According to the researchers, missing a morning meal or eating very late at night may trigger changes in the body's metabolism that leads to coronary heart disease. It may also affect blood sugar and hormone levels that make heart disease more likely.

For their study spanning 16 years, the researchers tracked the health of 26,902 male health professionals aged 45-82 and asked them to complete a series of eating questionnaires. Altogether 1,572 men had a first-time "cardiac event" during the period, said the study published in the medical journal Circulation.

Men who skipped breakfast were found to have a 27 percent higher risk of heart attack or death from coronary heart disease than breakfast eaters. The men who did not eat breakfast were younger than those who did, and were more likely to be smokers, employed full-time, unmarried, less physically active and to drink more alcohol.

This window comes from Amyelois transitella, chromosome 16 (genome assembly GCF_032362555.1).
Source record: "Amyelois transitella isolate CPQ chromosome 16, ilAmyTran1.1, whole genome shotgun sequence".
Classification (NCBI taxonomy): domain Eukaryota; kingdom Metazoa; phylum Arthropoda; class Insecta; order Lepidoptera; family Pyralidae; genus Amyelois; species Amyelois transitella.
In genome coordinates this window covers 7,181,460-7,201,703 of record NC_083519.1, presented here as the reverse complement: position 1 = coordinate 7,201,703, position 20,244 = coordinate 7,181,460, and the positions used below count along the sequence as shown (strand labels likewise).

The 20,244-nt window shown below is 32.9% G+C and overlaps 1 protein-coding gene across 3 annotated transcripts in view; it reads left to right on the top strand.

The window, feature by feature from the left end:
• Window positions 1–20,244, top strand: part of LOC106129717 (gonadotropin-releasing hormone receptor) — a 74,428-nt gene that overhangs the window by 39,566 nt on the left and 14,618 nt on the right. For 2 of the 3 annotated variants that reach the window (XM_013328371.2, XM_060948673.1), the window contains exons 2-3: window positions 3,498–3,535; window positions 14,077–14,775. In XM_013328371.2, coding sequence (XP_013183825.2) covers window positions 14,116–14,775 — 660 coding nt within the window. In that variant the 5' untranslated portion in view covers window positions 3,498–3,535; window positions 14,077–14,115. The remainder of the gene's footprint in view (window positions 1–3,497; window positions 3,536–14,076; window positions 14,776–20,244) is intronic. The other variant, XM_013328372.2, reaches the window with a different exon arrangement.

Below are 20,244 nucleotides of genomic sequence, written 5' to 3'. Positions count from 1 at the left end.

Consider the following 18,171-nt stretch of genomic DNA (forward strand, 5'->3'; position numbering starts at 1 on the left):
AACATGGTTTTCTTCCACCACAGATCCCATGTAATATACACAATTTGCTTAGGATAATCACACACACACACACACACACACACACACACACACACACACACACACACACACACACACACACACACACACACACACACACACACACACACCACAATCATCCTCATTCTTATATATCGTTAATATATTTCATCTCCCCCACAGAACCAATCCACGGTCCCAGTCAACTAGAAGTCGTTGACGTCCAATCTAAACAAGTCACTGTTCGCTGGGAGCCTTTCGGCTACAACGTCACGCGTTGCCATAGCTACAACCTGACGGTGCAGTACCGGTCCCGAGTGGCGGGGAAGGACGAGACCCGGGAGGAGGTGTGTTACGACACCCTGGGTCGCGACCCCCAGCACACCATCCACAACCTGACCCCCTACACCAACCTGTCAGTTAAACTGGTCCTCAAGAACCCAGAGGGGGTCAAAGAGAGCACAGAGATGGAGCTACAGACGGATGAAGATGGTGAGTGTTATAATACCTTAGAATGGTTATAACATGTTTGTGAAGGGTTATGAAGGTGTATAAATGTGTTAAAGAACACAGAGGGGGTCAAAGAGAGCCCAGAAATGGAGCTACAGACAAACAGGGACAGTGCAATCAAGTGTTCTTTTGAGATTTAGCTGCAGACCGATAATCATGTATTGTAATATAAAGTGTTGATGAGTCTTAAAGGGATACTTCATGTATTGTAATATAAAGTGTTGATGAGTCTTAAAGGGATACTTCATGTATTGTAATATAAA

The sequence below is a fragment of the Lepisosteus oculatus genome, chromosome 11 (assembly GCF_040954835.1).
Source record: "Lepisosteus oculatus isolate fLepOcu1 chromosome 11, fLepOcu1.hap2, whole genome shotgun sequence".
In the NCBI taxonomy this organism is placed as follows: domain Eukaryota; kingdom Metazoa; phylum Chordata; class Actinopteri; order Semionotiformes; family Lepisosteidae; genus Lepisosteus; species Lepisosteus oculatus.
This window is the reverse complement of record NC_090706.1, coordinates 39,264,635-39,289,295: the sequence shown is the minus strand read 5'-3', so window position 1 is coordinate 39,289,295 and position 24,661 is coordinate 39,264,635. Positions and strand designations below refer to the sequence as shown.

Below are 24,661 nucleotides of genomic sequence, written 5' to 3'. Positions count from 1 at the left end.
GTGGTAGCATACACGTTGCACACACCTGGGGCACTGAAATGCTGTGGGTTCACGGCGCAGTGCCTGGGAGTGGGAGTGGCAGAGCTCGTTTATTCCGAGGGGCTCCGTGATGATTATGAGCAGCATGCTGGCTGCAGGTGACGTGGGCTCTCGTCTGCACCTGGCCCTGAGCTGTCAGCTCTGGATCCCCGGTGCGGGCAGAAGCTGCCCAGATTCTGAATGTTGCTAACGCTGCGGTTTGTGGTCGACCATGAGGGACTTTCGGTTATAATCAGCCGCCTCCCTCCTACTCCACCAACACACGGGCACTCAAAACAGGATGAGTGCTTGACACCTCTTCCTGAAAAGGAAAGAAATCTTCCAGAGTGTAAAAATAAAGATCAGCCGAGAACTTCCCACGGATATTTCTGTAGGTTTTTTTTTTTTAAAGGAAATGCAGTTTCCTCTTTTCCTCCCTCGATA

Men who ate after going to bed had a 55 percent higher coronary heart disease risk than those who did not, but it was a small minority of the total.

(Agencies)

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